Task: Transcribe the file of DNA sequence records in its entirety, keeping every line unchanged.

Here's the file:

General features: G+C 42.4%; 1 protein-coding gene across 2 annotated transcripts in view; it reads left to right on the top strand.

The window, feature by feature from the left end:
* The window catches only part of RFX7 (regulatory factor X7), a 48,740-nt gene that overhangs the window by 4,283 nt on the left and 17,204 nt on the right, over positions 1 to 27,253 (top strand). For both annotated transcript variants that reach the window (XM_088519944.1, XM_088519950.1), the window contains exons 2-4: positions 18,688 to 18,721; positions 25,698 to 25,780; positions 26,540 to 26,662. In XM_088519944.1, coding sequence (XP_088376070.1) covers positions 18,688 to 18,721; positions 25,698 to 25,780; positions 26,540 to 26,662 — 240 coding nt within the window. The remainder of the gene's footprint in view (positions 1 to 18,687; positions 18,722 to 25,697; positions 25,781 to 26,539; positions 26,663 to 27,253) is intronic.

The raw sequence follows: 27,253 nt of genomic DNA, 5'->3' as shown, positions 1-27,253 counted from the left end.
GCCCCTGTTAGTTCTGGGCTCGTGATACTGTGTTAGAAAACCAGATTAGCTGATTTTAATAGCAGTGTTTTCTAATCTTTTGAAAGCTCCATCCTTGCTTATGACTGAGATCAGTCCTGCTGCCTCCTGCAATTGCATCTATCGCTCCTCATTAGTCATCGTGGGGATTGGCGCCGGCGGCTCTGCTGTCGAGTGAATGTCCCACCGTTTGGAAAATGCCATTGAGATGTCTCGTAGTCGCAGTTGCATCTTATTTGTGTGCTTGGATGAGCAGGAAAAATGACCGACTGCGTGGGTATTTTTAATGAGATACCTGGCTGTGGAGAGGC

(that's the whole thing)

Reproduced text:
General features: G+C 42.4%; 1 protein-coding gene across 2 annotated transcripts in view; it reads left to right on the top strand.

The window, feature by feature from the left end:
* The window catches only part of RFX7 (regulatory factor X7), a 48,740-nt gene that overhangs the window by 4,283 nt on the left and 17,204 nt on the right, over positions 1 to 27,253 (top strand). For both annotated transcript variants that reach the window (XM_088519944.1, XM_088519950.1), the window contains exons 2-4: positions 18,688 to 18,721; positions 25,698 to 25,780; positions 26,540 to 26,662. In XM_088519944.1, coding sequence (XP_088376070.1) covers positions 18,688 to 18,721; positions 25,698 to 25,780; positions 26,540 to 26,662 — 240 coding nt within the window. The remainder of the gene's footprint in view (positions 1 to 18,687; positions 18,722 to 25,697; positions 25,781 to 26,539; positions 26,663 to 27,253) is intronic.

The raw sequence follows: 27,253 nt of genomic DNA, 5'->3' as shown, positions 1-27,253 counted from the left end.
GCCCCTGTTAGTTCTGGGCTCGTGATACTGTGTTAGAAAACCAGATTAGCTGATTTTAATAGCAGTGTTTTCTAATCTTTTGAAAGCTCCATCCTTGCTTATGACTGAGATCAGTCCTGCTGCCTCCTGCAATTGCATCTATCGCTCCTCATTAGTCATCGTGGGGATTGGCGCCGGCGGCTCTGCTGTCGAGTGAATGTCCCACCGTTTGGAAAATGCCATTGAGATGTCTCGTAGTCGCAGTTGCATCTTATTTGTGTGCTTGGATGAGCAGGAAAAATGACCGACTGCGTGGGTATTTTTAATGAGATACCTGGCTGTGGAGAGGC